CompassionateLove Blog: Displaying compassion for those who struggle with mental illness
(c)2016 Nancy Virden, Always the Fight Ministry
Anxiety is one of those mental illnesses we beat ourselves up for having, and with which we play the disastrous comparison game. We tend to adopt an “I should be able to” mindset. I should be able to get to work like other people do. I should be able to make that appointment. I should be able to watch TV with my spouse. The “I’m not”s quickly follow.
Instead of tearing yourself apart over perceived weakness, how about trying something new?
(1) Next time thoughts of holiday preparation, political fears, a memory, or anything else triggers your anxiety, visualize placing those thoughts and concerns into a container. You design the container any way you want. If you are aware of specific history that brings about anxiety, especially if you have never processed it, pour all that into the container as well. Now mentally set your container in a corner.
By the way, this also works if you prefer to write it out and actually tuck those notes away.
(2) Realize you will return to that container later to address the triggers and strong emotions. Set a date or time period to revisit the container so you will not forget about it or procrastinate too long. For some, scheduling an appointment to open the container with a therapist is a good idea. You get to decide when, where, with who, and how much at a time to open it. Expect its contents to look different from today – less scary – because you are in charge. You will open it in a safe place.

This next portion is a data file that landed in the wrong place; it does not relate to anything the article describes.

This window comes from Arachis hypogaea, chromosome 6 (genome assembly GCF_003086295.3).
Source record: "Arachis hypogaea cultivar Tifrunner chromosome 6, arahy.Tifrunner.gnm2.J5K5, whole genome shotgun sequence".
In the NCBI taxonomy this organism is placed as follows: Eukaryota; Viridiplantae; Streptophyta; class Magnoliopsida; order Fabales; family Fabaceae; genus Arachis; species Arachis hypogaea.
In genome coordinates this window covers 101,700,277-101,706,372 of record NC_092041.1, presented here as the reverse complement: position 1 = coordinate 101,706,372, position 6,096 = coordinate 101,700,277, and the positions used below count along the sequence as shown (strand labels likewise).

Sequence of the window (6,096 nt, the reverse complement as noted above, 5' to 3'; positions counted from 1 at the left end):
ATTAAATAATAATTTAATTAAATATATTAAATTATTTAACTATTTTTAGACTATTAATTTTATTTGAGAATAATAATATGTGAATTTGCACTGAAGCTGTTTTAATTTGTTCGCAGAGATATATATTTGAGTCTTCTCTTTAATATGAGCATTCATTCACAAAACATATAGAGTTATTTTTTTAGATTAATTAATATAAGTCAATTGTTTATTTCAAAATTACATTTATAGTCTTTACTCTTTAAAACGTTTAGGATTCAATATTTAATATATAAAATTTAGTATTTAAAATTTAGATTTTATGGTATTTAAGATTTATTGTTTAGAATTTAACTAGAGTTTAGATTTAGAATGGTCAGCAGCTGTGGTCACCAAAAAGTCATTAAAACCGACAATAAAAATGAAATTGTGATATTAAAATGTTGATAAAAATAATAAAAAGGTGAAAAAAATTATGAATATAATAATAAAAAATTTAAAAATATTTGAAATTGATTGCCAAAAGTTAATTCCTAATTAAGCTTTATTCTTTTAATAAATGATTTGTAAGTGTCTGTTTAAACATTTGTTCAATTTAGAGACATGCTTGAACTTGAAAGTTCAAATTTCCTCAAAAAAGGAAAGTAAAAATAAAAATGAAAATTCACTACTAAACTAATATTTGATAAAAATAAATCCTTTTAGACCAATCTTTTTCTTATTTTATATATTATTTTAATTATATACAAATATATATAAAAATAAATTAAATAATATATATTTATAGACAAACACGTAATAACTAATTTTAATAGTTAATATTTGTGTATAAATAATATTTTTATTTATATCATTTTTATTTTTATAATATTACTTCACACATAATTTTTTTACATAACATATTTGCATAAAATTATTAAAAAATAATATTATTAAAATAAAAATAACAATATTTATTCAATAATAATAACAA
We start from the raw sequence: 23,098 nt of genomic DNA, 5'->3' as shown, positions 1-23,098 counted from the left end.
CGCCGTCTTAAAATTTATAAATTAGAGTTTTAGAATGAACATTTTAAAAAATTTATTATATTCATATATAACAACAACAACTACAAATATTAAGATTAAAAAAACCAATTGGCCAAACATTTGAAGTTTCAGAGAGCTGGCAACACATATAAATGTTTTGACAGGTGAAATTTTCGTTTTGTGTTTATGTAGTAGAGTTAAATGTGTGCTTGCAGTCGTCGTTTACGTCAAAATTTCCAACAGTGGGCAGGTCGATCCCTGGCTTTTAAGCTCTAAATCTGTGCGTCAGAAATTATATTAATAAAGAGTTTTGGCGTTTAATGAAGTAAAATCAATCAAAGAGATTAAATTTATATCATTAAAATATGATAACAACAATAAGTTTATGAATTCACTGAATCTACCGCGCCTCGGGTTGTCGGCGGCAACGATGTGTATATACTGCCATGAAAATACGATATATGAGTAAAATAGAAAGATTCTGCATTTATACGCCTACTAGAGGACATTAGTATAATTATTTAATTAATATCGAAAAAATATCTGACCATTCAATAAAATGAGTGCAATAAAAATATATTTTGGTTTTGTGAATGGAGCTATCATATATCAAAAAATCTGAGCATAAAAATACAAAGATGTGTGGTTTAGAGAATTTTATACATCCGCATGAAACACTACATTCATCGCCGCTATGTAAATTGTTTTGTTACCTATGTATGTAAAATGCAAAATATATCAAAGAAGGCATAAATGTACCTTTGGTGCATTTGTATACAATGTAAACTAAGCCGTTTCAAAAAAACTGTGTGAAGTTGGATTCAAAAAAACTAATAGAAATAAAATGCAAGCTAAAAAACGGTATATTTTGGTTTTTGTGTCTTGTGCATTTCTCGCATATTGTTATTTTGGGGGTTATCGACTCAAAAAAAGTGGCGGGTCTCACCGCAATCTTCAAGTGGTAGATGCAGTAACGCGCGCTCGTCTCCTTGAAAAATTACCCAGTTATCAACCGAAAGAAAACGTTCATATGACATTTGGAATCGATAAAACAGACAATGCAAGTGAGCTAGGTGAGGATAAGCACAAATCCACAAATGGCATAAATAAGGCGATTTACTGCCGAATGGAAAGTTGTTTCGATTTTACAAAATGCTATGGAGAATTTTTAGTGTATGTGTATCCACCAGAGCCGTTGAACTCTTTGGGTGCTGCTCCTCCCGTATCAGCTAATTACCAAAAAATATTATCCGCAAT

(3) After your anxiety and concerns are safely stored away, start moving your feet. Literally. You can do this anywhere, anytime. Make walking movements with your feet, and visualize walking right through the anxiety you are feeling in the moment. You know how to do this; you’ve picked up one foot after the other regardless of how you feel for years.
This time though, something is different. You are not carrying the load of all your what ifs, shoulds, and I’m nots. They are in the container in the corner and cannot bother you unless you pull them out. Keep walking. In your business meeting, while on the phone with your mother, laying in bed – it doesn’t matter where you are, you can walk through your anxiety.
(4) If you can, try to name some things for which you are thankful.
I have found that when I invite him, Jesus makes a way where they seems no way. His hope for me is my full trust in him for everything; it is in his embrace that I find more strength for the next step.
After the worst of your anxiety has passed, you will find you were victorious! Did you jump up and down and gleefully become outgoing and unstoppable? Likely not. What you accomplished is perseverance through the moment. Maybe you avoided a full-blown panic attack, or eased out of it a little faster. Your phone call with mom went more smoothly, or you experienced a taste of calm in your meeting. Feel your emotional muscles – they’ve had a workout and you are stronger for it.
You are powerful in your weakness. With practice, this exercise becomes more potent and your skills will increase.
Today’s Helpful Word
“There is a time for everything, and a season for every activity under the heavens…”
“Praise the LORD. Give thanks to the LORD, for he is good; his love endures forever.”
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NOTE: I am not a doctor or mental health professional. I speak only from personal experiences with and observations of mental illness. In no way is this website intended to substitute for professional mental health care.
If you are struggling emotionally today or feeling suicidal, or concerned about someone who is, please call the National Suicide Prevention Lifeline 1-800-273-TALK (8255). Hope and help is yours.